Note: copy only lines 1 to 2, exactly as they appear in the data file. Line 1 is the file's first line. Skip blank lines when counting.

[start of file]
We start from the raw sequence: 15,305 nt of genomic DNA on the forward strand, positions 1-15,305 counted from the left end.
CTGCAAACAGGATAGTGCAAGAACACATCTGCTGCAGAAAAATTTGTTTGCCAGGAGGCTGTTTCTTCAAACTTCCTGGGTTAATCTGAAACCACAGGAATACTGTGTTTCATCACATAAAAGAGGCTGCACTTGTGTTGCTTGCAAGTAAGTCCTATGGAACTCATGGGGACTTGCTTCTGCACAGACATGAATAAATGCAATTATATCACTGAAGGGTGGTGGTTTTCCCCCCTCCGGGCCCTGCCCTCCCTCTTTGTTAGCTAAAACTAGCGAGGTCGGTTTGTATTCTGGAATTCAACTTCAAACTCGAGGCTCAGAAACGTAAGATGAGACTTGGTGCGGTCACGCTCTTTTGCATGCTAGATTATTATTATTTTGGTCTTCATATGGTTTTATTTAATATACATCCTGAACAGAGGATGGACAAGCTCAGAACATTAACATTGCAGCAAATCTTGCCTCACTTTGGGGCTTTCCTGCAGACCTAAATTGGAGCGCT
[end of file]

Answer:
We start from the raw sequence: 15,305 nt of genomic DNA on the forward strand, positions 1-15,305 counted from the left end.
CTGCAAACAGGATAGTGCAAGAACACATCTGCTGCAGAAAAATTTGTTTGCCAGGAGGCTGTTTCTTCAAACTTCCTGGGTTAATCTGAAACCACAGGAATACTGTGTTTCATCACATAAAAGAGGCTGCACTTGTGTTGCTTGCAAGTAAGTCCTATGGAACTCATGGGGACTTGCTTCTGCACAGACATGAATAAATGCAATTATATCACTGAAGGGTGGTGGTTTTCCCCCCTCCGGGCCCTGCCCTCCCTCTTTGTTAGCTAAAACTAGCGAGGTCGGTTTGTATTCTGGAATTCAACTTCAAACTCGAGGCTCAGAAACGTAAGATGAGACTTGGTGCGGTCACGCTCTTTTGCATGCTAGATTATTATTATTTTGGTCTTCATATGGTTTTATTTAATATACATCCTGAACAGAGGATGGACAAGCTCAGAACATTAACATTGCAGCAAATCTTGCCTCACTTTGGGGCTTTCCTGCAGACCTAAATTGGAGCGCT